Brand Names: U.S.
AneCream [OTC]; AneCream5 [OTC]; EnovaRX-Lidocaine HCl; Glydo; LC-4 Lidocaine [OTC]; LC-5 Lidocaine [OTC]; Lidoderm; Lidopin; LidoRx; Lidovex; LMX 4 Plus [OTC]; LMX 4 [OTC]; LMX 5 [OTC]; LTA 360 Kit; Predator [OTC]; RectiCare [OTC]; Tecnu First Aid [OTC]; Topicaine 5 [OTC]; Topicaine [OTC]; Xolido XP [OTC]; Xylocaine; Zingo
Brand Names: Canada
Betacaine; Lidodan; Lidoderm; Maxilene; Xylocaine
- Very bad health problems (like seizures and heart that stops working) and death have happened in children younger than 3 years old. In these cases, this drug was not used how it was recommended. Do not use this drug to treat infants and children with teething pain. Talk with the doctor.
- This drug must only be used in children younger than 3 years old when other treatments cannot be used. If using in a child younger than 3 years old for a reason other than teething pain, follow how to give as you were told by the doctor. Talk with the doctor.
What is this drug used for?
- It is used to stop pain.
- It is used to treat painful nerve diseases.
- It is used to treat signs of hemorrhoids or rectal irritation.
- It is used to ease long-term pain problems.
- It is used to ease pain from skin irritations.
- It is used to ease pain caused by shingles.
- It is used to treat mouth sores.
- It may be given to you for other reasons. Talk with the doctor.
What do I need to tell my doctor BEFORE I take this drug?
- If you have an allergy to lidocaine or any other part of this drug.
- If you are allergic to any drugs like this one, any other drugs, foods, or other substances. Tell your doctor about the allergy and what signs you had, like rash; hives; itching; shortness of breath; wheezing; cough; swelling of face, lips, tongue, or throat; or any other signs.
This is not a list of all drugs or health problems that interact with this drug.
Tell your doctor and pharmacist about all of your drugs (prescription or OTC, natural products, vitamins) and health problems. You must check to make sure that it is safe for you to take this drug with all of your drugs and health problems. Do not start, stop, or change the dose of any drug without checking with your doctor.
- If you have a skin infection.
What are some things I need to know or do while I take this drug?
- Tell dentists, surgeons, and other doctors that you use this drug.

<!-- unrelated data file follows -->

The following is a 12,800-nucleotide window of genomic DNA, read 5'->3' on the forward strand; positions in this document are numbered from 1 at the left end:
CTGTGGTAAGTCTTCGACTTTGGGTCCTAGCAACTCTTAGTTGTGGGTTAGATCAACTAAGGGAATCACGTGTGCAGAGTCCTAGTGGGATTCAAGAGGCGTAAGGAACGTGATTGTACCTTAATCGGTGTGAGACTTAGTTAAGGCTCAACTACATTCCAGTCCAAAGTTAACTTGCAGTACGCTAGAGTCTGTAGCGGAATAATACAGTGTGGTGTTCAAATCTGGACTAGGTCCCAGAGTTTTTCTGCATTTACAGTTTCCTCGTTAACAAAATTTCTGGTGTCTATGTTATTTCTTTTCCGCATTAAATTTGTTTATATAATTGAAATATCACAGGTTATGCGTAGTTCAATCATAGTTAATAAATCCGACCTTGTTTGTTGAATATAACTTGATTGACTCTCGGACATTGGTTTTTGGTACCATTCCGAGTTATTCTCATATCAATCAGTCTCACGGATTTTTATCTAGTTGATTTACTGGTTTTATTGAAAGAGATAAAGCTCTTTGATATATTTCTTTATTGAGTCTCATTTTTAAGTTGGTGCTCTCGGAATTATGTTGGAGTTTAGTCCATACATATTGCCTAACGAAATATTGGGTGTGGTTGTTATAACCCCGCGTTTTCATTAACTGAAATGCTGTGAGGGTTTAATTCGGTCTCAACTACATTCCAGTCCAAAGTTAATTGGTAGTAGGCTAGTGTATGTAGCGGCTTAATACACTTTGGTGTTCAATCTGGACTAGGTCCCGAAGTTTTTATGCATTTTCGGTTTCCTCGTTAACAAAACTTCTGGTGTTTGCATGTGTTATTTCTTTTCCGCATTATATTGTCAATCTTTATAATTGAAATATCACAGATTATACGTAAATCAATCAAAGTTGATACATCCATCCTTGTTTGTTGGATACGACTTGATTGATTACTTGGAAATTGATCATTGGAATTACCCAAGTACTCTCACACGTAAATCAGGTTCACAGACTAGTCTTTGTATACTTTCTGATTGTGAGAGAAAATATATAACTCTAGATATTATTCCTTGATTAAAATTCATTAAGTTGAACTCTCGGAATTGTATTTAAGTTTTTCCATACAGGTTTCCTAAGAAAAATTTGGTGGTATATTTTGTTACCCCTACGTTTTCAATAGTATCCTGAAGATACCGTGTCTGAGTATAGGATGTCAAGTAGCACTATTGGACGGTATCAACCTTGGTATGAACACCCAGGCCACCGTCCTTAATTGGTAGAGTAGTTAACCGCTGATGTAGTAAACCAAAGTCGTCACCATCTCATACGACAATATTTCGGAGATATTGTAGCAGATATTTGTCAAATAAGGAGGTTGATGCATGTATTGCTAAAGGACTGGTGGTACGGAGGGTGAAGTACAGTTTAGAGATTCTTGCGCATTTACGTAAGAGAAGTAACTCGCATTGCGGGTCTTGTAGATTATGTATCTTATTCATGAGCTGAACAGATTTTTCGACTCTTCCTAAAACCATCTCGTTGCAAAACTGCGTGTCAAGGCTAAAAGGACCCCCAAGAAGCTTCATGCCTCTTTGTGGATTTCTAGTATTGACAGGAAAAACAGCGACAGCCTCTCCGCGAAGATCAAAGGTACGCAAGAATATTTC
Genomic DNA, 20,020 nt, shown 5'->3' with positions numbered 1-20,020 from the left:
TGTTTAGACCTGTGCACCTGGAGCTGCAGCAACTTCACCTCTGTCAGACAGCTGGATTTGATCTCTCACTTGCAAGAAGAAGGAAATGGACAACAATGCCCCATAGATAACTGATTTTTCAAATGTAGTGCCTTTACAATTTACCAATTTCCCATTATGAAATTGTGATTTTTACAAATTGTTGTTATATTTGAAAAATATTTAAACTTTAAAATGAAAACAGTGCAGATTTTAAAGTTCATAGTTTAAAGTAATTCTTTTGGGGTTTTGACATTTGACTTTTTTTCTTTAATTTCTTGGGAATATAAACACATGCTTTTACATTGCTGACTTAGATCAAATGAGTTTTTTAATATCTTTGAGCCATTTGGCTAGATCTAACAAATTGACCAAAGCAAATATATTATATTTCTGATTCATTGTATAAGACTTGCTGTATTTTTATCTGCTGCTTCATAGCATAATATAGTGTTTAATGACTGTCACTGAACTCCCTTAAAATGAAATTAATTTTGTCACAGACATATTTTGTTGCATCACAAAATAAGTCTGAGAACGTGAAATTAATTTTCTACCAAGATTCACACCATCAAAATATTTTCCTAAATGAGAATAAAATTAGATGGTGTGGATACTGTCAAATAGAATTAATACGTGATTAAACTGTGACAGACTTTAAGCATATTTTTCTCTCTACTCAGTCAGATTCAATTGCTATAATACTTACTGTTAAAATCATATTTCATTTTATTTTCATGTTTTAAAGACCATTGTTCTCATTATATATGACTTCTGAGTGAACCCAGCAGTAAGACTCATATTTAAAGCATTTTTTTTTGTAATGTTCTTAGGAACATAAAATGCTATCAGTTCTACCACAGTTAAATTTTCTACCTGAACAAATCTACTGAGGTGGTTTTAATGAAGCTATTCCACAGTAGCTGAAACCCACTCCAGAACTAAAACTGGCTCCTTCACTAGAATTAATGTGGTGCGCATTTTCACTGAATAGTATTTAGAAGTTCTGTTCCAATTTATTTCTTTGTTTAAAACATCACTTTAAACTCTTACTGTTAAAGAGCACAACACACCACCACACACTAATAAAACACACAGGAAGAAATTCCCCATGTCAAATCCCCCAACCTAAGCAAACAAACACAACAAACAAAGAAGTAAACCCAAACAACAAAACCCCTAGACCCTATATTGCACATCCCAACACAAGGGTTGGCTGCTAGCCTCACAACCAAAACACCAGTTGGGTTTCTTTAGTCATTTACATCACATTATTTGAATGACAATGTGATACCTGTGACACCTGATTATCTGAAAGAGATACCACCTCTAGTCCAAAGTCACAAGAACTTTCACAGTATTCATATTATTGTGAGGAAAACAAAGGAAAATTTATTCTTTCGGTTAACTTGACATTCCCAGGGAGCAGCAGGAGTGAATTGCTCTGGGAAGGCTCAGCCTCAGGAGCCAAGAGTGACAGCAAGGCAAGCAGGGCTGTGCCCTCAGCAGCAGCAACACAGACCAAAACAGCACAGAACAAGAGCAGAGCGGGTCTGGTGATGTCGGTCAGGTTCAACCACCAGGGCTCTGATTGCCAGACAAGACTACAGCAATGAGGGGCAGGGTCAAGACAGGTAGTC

- Talk with your doctor before you use other drugs or products on your skin.
- Do not use this drug for longer than you were told by your doctor.
- Do not scratch or rub the skin while it is numb. Do not let it get very hot or very cold.
- Do not use coverings (bandages, dressings, make-up) unless told to do so by the doctor.
- Use care when a large part of the skin is involved or where there are open wounds.
- Do not put on cuts, scrapes, eczema, or damaged skin.
- Avoid use of heat sources (such as sunlamps, tanning beds, heating pads, electric blankets, heat lamps, saunas, hot tubs, heated waterbeds). Avoid long, hot baths or sunbathing. Your temperature may rise and cause too much drug to pass into your body.
- This drug may cause harm if swallowed. If this drug is swallowed, call a doctor or poison control center right away.
- Tell your doctor if you are pregnant or plan on getting pregnant. You will need to talk about the benefits and risks of using this drug while you are pregnant.
- Tell your doctor if you are breast-feeding. You will need to talk about any risks to your baby.
- Do not get the patch wet. It may not stick. Do not bathe, swim, or shower while you are wearing the patch.
- This drug may cause harm if chewed or swallowed. If this drug has been put in the mouth, call a doctor or poison control center right away.
All oral products:
- Do not eat while your mouth feels numb. You may bite your tongue.
What are some side effects that I need to call my doctor about right away?
WARNING/CAUTION: Even though it may be rare, some people may have very bad and sometimes deadly side effects when taking a drug. Tell your doctor or get medical help right away if you have any of the following signs or symptoms that may be related to a very bad side effect:
- Signs of an allergic reaction, like rash; hives; itching; red, swollen, blistered, or peeling skin with or without fever; wheezing; tightness in the chest or throat; trouble breathing or talking; unusual hoarseness; or swelling of the mouth, face, lips, tongue, or throat.
- Signs of infection. These include a fever of 100.4°F (38°C) or higher, chills, very bad sore throat, ear or sinus pain, cough, more sputum or change in color of sputum, pain with passing urine, mouth sores, wound that will not heal, or anal itching or pain.
- Trouble breathing, slow breathing, or shallow breathing.
- Shortness of breath.
- Very bad skin irritation.
- Very bad numbness and tingling.